</dependencies>
  </deployment>
</jboss-deployment-structure>

How to install:

The following is a short install guide how to modify the gitbucket.war downloaded form the project release page:

1.) Download latest version from release page:

wget https://github.com/gitbucket/gitbucket/releases/download/4.7.1/gitbucket.war

change the version if needed

2.) unzip the war file

unzip gitbucket.war -d tmp/gitbucket.war

3.) create the ‘jboss-deployment-structure.xml’ file and add the content as explained above. Than copy the file into the WEB-INF folder

cp jboss-deployment-structure.xml /tmp/gitbucket.war/WEB-INF/

4.) create the doDeploy file

touch tmp/gitbucket.war/gitbucket.war.dodeploy

5.) start deployment by moving the folder to the wildfly deploy directory

cd tmp/
mv gitbucket.war /opt/wildfly/standalone/deployments/

Install Script

You can use also my install script from here to install gitbucket on Wildfly 9.x & 10.x under Linux.

/bin/bash wildfly-install.sh [INSTALLDIR] [GITBUCKET-VERSION]

You can specify the install directory of your wilfly installation and the gitbucket version.

Example:

/bin/bash wildfly-install.sh [INSTALLDIR] [GITBUCKET-VERSION]

Note: The script must be run as root. The script assumes that wildfly is running with the user ‘wildfly’. You can change this in your script if needed.

Why we should secure Business Objects?

Most applications deal with security in a functional way. This means that a business application typically defines different functional roles which are mapped to different users. For example let’s look on a simple Ordering System. In an Ordering System we will have roles like

  • Order-Creator‘ – creating the order
  • Order-Approver‘ – validating and approving
  • Order-Executor‘ – execution

These roles are typical for such an business application and mostly tightly coupled to the corresponding business methods – e.g. createOrder(), approveOrder() and executeOrder(). This works well in a monolithic business application where we can control the security layers as also the business logic. But as more complex the business application becomes, also the enclosed security becomes more complicated. For modern application design in addition we often have to deal with external web services and business logic which need to be adapted easily to changing requirements. So this static security model leads into a hell of hard coded business rules or, what is worse, can no longer guarantee the security. Continue reading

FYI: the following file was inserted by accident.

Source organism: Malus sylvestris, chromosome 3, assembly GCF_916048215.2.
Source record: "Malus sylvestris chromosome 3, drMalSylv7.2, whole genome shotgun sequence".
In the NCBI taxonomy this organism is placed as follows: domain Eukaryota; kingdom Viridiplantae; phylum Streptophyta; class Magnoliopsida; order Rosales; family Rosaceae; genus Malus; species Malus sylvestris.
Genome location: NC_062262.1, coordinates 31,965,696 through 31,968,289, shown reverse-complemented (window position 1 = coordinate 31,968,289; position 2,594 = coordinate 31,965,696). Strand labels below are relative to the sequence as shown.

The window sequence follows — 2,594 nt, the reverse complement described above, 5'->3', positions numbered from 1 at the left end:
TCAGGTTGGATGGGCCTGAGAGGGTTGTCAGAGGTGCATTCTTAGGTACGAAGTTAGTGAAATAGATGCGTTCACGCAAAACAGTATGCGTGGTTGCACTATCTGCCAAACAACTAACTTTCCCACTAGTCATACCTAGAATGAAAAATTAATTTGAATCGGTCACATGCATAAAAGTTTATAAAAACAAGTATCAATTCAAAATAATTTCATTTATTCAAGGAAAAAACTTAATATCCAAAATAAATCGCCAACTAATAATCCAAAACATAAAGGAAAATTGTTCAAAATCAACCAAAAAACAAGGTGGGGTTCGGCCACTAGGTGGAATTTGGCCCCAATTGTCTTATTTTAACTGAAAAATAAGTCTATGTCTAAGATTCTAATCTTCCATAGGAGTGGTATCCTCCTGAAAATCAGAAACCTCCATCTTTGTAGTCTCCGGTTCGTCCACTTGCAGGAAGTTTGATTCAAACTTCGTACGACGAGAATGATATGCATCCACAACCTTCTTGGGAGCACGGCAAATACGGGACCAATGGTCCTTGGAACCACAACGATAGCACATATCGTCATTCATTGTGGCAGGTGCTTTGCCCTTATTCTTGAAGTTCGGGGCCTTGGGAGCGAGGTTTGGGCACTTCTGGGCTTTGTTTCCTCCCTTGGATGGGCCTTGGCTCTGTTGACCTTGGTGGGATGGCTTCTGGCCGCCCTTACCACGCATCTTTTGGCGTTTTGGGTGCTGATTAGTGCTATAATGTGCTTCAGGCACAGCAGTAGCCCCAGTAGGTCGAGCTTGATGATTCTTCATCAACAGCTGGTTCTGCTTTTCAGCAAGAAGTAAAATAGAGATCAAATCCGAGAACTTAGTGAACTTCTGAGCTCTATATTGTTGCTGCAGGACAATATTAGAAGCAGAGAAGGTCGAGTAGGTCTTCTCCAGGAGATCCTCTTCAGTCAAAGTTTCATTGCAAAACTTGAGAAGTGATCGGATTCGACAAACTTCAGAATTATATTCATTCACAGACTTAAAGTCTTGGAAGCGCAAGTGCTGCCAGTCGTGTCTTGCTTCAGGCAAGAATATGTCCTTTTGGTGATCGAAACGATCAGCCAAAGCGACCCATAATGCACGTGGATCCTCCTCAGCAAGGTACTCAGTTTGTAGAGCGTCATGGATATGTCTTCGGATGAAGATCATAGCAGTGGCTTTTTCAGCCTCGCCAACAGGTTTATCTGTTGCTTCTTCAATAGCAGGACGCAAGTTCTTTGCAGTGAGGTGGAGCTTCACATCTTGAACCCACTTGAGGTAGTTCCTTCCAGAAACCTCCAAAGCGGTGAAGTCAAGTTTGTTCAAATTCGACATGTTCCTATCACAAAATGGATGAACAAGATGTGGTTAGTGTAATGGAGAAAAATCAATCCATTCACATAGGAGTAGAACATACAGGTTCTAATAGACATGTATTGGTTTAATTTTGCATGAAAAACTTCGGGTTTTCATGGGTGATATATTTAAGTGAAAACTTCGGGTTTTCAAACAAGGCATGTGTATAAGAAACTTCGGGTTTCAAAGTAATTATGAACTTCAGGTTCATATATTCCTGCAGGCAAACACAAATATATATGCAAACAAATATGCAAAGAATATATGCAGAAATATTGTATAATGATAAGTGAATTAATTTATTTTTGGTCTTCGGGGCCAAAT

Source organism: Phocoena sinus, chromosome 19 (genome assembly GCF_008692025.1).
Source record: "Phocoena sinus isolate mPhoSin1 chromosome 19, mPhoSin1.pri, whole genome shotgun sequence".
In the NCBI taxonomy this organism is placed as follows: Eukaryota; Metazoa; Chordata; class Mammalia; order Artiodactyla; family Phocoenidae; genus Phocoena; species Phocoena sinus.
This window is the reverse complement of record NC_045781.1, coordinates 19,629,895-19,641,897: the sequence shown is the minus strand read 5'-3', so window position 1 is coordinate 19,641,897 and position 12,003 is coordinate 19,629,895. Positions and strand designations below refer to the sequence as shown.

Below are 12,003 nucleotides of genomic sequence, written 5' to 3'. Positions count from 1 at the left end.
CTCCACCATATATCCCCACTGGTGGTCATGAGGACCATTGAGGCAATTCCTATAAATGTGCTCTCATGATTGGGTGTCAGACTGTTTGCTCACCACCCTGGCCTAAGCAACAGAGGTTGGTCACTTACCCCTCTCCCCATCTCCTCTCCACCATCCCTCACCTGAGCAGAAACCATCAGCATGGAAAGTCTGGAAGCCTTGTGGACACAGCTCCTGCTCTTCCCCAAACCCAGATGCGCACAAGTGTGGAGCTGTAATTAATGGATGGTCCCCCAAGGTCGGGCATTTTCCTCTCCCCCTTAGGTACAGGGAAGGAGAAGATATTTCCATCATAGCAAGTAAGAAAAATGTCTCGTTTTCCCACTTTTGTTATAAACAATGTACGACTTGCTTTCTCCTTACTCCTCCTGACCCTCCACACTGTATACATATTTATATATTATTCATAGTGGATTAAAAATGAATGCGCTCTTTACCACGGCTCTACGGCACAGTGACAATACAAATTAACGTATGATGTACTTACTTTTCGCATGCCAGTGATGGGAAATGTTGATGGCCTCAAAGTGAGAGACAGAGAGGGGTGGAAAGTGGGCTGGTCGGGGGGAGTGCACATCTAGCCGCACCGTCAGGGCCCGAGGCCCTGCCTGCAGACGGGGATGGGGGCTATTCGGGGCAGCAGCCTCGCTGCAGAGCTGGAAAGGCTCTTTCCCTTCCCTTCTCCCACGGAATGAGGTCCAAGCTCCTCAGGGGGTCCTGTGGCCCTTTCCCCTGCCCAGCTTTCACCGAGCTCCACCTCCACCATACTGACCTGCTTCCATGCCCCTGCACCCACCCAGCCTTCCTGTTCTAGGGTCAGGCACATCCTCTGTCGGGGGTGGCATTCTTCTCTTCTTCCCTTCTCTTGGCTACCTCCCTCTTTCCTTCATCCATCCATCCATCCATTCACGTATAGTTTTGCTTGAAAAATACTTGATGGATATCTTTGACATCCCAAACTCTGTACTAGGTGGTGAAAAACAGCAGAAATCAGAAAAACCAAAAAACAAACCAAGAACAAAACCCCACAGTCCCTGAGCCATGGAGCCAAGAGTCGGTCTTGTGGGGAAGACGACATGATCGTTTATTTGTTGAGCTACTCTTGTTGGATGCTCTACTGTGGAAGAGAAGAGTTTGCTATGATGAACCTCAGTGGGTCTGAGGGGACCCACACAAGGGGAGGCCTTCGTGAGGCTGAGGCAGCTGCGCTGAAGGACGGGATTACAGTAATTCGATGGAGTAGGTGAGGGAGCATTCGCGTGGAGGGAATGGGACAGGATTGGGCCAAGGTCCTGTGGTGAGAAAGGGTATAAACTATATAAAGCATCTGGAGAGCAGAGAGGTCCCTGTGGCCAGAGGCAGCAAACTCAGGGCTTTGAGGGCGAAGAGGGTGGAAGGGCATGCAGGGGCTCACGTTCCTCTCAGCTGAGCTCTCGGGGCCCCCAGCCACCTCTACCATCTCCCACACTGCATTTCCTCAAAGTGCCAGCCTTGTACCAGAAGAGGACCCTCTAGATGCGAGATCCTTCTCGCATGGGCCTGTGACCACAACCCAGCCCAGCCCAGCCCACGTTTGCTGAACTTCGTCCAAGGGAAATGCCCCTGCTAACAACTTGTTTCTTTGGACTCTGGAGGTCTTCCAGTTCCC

Why it’s Better to Trust in Java EE?

These days it seems to me that everyone blabs about the blessing of microservices and the new architectural style. In most articles about the new glory architecture of microservices, it’s generally assumed, that Java EE is slow, dull and scales poorly. There seems to be a big misunderstanding about what Java EE really is. And I even assume that not many of the young believers in the new world of microservices have engaged much with the concepts of Java EE. I’m taking here three examples each developer is confronted with. And perhaps you will rethink of these scenarios in the light of Java EE. Continue reading

VirtualBox no longer running in Debian

Today I had a strange problem with virtualbox in Debian Jessie which was no longer running.  When I start a virtual machine I got the following error message

The VirtualBox Linux kernel driver (vboxdrv) is either not loaded or
there is a permission problem with /dev/vboxdrv. Please reinstall the
kernel module by executing

'/etc/init.d/vboxdrv setup'

But the problem was that the vboxdrv was not installed so I was unable to run that command. Alos reinstalling Virtualbox or the linux-headers did not solve the problem.

After all I found this discussion on stackoverflow.  I was able to solve the problem by installing a new version of Virtualbox from the backports by using the following command:

apt-get -t jessie-backports install virtualbox